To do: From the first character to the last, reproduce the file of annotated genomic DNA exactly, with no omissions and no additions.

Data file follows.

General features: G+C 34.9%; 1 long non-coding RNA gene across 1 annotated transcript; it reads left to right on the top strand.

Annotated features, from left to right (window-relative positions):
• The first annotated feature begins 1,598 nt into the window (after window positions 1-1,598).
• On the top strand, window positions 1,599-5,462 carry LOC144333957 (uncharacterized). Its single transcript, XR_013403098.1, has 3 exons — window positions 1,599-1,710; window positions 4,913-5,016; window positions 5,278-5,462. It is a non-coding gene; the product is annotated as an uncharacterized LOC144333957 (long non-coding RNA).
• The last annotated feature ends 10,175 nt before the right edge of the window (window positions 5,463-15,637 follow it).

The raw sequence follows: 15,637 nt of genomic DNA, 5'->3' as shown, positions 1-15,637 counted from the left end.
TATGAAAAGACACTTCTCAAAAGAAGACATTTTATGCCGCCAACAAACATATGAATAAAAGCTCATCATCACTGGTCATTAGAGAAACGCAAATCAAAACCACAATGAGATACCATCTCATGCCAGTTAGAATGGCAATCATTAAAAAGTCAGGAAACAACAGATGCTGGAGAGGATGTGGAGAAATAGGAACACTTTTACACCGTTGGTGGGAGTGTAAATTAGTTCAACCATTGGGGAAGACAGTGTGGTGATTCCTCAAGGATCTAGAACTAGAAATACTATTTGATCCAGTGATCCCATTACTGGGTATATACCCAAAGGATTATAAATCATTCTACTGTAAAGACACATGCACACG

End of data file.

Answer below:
General features: G+C 34.9%; 1 long non-coding RNA gene across 1 annotated transcript; it reads left to right on the top strand.

Annotated features, from left to right (window-relative positions):
• The first annotated feature begins 1,598 nt into the window (after window positions 1-1,598).
• On the top strand, window positions 1,599-5,462 carry LOC144333957 (uncharacterized). Its single transcript, XR_013403098.1, has 3 exons — window positions 1,599-1,710; window positions 4,913-5,016; window positions 5,278-5,462. It is a non-coding gene; the product is annotated as an uncharacterized LOC144333957 (long non-coding RNA).
• The last annotated feature ends 10,175 nt before the right edge of the window (window positions 5,463-15,637 follow it).

The raw sequence follows: 15,637 nt of genomic DNA, 5'->3' as shown, positions 1-15,637 counted from the left end.
TATGAAAAGACACTTCTCAAAAGAAGACATTTTATGCCGCCAACAAACATATGAATAAAAGCTCATCATCACTGGTCATTAGAGAAACGCAAATCAAAACCACAATGAGATACCATCTCATGCCAGTTAGAATGGCAATCATTAAAAAGTCAGGAAACAACAGATGCTGGAGAGGATGTGGAGAAATAGGAACACTTTTACACCGTTGGTGGGAGTGTAAATTAGTTCAACCATTGGGGAAGACAGTGTGGTGATTCCTCAAGGATCTAGAACTAGAAATACTATTTGATCCAGTGATCCCATTACTGGGTATATACCCAAAGGATTATAAATCATTCTACTGTAAAGACACATGCACACG